No, that wasnâ€™t Elizabeth Warren, or the editor of the Nation, or Paul Krugman (or even me) banging on about how the rich are getting richer and most everybody else is struggling to keep up. It was Janet Yellen, the chairwoman of the Federal Reserve, addressing a conference in Boston on Friday morning. Itâ€™s not unheard of for a Fed chief to discuss rising inequality: Ben Bernanke addressed it in a 2007 speech. But Yellenâ€™s speech is surely the first time a Fed chief has pointed out that rising inequality threatens Americaâ€™s sense of itself.
Here is what she said.
Since the top five per cent of households own almost two-thirds of the wealth, it stands to reason that most American households donâ€™t own very much at all. But the figures that Yellen presented are still shocking. In 1989, the bottom half of the distribution owned just three per cent of all wealth. By 2013, that figure had fallen to one per cent. No, thatâ€™s not a typo: half the country owns one per cent of its wealth.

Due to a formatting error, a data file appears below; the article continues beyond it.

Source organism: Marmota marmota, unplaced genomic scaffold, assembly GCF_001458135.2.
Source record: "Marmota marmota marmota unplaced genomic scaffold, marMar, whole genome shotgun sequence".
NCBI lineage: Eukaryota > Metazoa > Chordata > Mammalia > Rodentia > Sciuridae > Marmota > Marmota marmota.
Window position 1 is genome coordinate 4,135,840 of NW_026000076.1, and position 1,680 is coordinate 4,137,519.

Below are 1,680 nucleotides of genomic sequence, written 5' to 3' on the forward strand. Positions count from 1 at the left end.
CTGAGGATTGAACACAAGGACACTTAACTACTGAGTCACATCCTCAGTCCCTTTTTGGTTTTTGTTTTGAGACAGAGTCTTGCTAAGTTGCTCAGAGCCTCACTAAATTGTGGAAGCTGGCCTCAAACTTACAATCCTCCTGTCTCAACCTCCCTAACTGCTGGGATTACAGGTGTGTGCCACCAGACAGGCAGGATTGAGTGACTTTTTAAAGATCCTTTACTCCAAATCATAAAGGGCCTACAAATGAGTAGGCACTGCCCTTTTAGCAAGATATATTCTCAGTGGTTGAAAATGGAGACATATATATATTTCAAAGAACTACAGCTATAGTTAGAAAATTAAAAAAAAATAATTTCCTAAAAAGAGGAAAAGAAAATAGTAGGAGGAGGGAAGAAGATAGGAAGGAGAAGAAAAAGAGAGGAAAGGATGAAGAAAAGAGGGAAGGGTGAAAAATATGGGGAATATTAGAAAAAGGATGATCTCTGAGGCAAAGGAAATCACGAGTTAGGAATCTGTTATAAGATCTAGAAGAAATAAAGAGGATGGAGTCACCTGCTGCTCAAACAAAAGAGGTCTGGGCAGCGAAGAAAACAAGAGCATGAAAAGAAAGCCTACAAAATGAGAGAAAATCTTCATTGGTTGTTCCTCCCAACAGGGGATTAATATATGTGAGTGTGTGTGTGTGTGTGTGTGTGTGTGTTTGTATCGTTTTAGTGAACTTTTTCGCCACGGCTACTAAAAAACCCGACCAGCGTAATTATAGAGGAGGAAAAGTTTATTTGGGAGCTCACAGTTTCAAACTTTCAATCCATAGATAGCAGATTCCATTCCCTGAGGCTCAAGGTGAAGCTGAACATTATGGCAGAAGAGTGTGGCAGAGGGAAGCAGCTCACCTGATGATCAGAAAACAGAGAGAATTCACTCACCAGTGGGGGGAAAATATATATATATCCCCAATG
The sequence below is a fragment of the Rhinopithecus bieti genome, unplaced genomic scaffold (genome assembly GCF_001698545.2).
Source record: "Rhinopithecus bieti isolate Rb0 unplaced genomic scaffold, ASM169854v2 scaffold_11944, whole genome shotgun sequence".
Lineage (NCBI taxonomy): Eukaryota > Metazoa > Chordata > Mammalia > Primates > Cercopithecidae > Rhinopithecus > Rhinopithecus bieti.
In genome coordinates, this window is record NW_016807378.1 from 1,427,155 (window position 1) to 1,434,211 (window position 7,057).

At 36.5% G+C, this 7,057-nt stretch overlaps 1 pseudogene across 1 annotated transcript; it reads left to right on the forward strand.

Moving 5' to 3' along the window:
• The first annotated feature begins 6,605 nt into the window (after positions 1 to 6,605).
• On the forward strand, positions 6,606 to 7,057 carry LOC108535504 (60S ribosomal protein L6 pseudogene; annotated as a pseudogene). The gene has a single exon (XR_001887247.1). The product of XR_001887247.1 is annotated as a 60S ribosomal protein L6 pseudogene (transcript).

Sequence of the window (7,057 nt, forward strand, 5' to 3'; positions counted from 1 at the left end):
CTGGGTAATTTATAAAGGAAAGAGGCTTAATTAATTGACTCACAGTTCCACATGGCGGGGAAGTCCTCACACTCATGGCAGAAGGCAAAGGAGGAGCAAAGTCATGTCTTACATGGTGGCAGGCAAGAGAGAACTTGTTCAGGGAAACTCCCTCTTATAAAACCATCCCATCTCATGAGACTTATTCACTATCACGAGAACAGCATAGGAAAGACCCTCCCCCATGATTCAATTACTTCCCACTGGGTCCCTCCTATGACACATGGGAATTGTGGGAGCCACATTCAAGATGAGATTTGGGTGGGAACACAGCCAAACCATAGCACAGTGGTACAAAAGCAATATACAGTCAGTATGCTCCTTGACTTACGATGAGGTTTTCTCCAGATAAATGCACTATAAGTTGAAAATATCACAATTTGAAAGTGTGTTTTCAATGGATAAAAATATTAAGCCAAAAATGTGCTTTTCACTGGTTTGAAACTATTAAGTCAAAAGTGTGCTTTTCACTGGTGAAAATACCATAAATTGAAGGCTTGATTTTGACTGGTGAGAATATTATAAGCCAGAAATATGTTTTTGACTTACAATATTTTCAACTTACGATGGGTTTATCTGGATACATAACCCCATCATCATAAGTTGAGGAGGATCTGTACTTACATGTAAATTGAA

These numbers confirm an old but rarely stated truth. Many, if not most, individual American households possess next to nothing. In 2013, the average net worth of the sixty-two million households in the bottom half of the distribution was eleven thousand dollars. (To get net worth, you add up the value of all the assets a family owns and subtract its debts, including mortgage debts.)
And itâ€™s not just that most households donâ€™t have much wealth. According to this measure, anyway, they have been getting poorerâ€”a point that is often vigorously contested. In 1989, the average net worth of families in the bottom fifty per cent was twenty-two thousand dollars. Twenty-four years later, the average net worth had fallen by half. (These figures are adjusted for inflation.) At the top of the distribution, of course, history has proceeded along very different lines. In 1989, the average net worth of families in the top five per cent was $3.6 million. By 2013, that figure had risen to $6.8 million.